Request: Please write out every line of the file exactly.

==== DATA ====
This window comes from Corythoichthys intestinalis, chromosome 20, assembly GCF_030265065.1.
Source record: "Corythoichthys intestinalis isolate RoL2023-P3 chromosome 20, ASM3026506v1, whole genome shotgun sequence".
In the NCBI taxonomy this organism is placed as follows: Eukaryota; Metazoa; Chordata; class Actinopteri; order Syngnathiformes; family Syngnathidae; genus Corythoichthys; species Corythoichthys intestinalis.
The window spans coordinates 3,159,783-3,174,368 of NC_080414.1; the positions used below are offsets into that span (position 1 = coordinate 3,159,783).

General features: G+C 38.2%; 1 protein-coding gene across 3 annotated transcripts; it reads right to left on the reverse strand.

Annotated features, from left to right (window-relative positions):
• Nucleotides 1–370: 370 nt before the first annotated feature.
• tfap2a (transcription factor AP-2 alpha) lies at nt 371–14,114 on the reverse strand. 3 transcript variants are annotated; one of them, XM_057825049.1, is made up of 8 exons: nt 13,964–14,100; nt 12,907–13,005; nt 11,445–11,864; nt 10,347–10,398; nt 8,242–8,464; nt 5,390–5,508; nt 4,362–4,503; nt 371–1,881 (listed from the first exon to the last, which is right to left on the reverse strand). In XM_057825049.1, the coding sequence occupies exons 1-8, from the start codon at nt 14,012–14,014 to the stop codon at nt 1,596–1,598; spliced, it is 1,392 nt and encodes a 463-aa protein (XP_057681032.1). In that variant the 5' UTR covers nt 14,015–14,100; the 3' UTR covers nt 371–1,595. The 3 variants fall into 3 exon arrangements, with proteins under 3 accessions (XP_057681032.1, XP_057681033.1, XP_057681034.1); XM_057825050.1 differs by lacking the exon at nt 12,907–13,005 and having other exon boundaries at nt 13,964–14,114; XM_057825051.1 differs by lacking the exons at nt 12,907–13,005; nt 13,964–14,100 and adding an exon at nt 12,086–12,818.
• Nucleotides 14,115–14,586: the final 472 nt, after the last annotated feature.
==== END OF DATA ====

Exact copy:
This window comes from Corythoichthys intestinalis, chromosome 20, assembly GCF_030265065.1.
Source record: "Corythoichthys intestinalis isolate RoL2023-P3 chromosome 20, ASM3026506v1, whole genome shotgun sequence".
In the NCBI taxonomy this organism is placed as follows: Eukaryota; Metazoa; Chordata; class Actinopteri; order Syngnathiformes; family Syngnathidae; genus Corythoichthys; species Corythoichthys intestinalis.
The window spans coordinates 3,159,783-3,174,368 of NC_080414.1; the positions used below are offsets into that span (position 1 = coordinate 3,159,783).

General features: G+C 38.2%; 1 protein-coding gene across 3 annotated transcripts; it reads right to left on the reverse strand.

Annotated features, from left to right (window-relative positions):
• Nucleotides 1–370: 370 nt before the first annotated feature.
• tfap2a (transcription factor AP-2 alpha) lies at nt 371–14,114 on the reverse strand. 3 transcript variants are annotated; one of them, XM_057825049.1, is made up of 8 exons: nt 13,964–14,100; nt 12,907–13,005; nt 11,445–11,864; nt 10,347–10,398; nt 8,242–8,464; nt 5,390–5,508; nt 4,362–4,503; nt 371–1,881 (listed from the first exon to the last, which is right to left on the reverse strand). In XM_057825049.1, the coding sequence occupies exons 1-8, from the start codon at nt 14,012–14,014 to the stop codon at nt 1,596–1,598; spliced, it is 1,392 nt and encodes a 463-aa protein (XP_057681032.1). In that variant the 5' UTR covers nt 14,015–14,100; the 3' UTR covers nt 371–1,595. The 3 variants fall into 3 exon arrangements, with proteins under 3 accessions (XP_057681032.1, XP_057681033.1, XP_057681034.1); XM_057825050.1 differs by lacking the exon at nt 12,907–13,005 and having other exon boundaries at nt 13,964–14,114; XM_057825051.1 differs by lacking the exons at nt 12,907–13,005; nt 13,964–14,100 and adding an exon at nt 12,086–12,818.
• Nucleotides 14,115–14,586: the final 472 nt, after the last annotated feature.